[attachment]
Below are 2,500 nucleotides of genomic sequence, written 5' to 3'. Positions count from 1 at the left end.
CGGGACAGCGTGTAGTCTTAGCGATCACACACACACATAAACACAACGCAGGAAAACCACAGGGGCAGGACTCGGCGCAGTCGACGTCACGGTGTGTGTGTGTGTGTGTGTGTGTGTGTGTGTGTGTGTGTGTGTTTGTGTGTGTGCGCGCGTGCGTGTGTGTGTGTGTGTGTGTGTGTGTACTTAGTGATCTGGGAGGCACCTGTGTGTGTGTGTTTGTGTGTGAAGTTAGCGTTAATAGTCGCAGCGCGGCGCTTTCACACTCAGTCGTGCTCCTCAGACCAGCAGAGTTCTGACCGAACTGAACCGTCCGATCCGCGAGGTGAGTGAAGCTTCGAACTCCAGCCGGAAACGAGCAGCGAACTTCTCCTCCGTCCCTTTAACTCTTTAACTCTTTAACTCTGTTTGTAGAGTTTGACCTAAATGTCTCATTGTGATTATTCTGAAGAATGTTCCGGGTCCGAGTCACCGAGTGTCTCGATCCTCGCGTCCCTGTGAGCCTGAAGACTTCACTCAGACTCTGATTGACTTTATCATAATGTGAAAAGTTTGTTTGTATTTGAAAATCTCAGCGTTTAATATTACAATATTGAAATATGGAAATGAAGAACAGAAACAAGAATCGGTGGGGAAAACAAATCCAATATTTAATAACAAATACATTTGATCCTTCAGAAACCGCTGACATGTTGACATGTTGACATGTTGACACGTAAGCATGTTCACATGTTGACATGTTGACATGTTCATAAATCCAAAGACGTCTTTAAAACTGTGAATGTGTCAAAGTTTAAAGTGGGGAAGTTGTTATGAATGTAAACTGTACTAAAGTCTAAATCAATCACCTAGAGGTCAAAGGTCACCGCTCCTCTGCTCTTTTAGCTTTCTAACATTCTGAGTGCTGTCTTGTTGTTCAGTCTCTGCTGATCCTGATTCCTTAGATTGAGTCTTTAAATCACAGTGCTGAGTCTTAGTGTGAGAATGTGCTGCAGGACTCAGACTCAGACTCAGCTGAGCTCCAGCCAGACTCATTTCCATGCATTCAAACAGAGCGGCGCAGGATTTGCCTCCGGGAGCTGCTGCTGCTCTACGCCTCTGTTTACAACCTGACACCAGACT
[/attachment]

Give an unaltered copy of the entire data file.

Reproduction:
Below are 2,500 nucleotides of genomic sequence, written 5' to 3'. Positions count from 1 at the left end.
CGGGACAGCGTGTAGTCTTAGCGATCACACACACACATAAACACAACGCAGGAAAACCACAGGGGCAGGACTCGGCGCAGTCGACGTCACGGTGTGTGTGTGTGTGTGTGTGTGTGTGTGTGTGTGTGTGTGTGTTTGTGTGTGTGCGCGCGTGCGTGTGTGTGTGTGTGTGTGTGTGTGTACTTAGTGATCTGGGAGGCACCTGTGTGTGTGTGTTTGTGTGTGAAGTTAGCGTTAATAGTCGCAGCGCGGCGCTTTCACACTCAGTCGTGCTCCTCAGACCAGCAGAGTTCTGACCGAACTGAACCGTCCGATCCGCGAGGTGAGTGAAGCTTCGAACTCCAGCCGGAAACGAGCAGCGAACTTCTCCTCCGTCCCTTTAACTCTTTAACTCTTTAACTCTGTTTGTAGAGTTTGACCTAAATGTCTCATTGTGATTATTCTGAAGAATGTTCCGGGTCCGAGTCACCGAGTGTCTCGATCCTCGCGTCCCTGTGAGCCTGAAGACTTCACTCAGACTCTGATTGACTTTATCATAATGTGAAAAGTTTGTTTGTATTTGAAAATCTCAGCGTTTAATATTACAATATTGAAATATGGAAATGAAGAACAGAAACAAGAATCGGTGGGGAAAACAAATCCAATATTTAATAACAAATACATTTGATCCTTCAGAAACCGCTGACATGTTGACATGTTGACATGTTGACACGTAAGCATGTTCACATGTTGACATGTTGACATGTTCATAAATCCAAAGACGTCTTTAAAACTGTGAATGTGTCAAAGTTTAAAGTGGGGAAGTTGTTATGAATGTAAACTGTACTAAAGTCTAAATCAATCACCTAGAGGTCAAAGGTCACCGCTCCTCTGCTCTTTTAGCTTTCTAACATTCTGAGTGCTGTCTTGTTGTTCAGTCTCTGCTGATCCTGATTCCTTAGATTGAGTCTTTAAATCACAGTGCTGAGTCTTAGTGTGAGAATGTGCTGCAGGACTCAGACTCAGACTCAGCTGAGCTCCAGCCAGACTCATTTCCATGCATTCAAACAGAGCGGCGCAGGATTTGCCTCCGGGAGCTGCTGCTGCTCTACGCCTCTGTTTACAACCTGACACCAGACT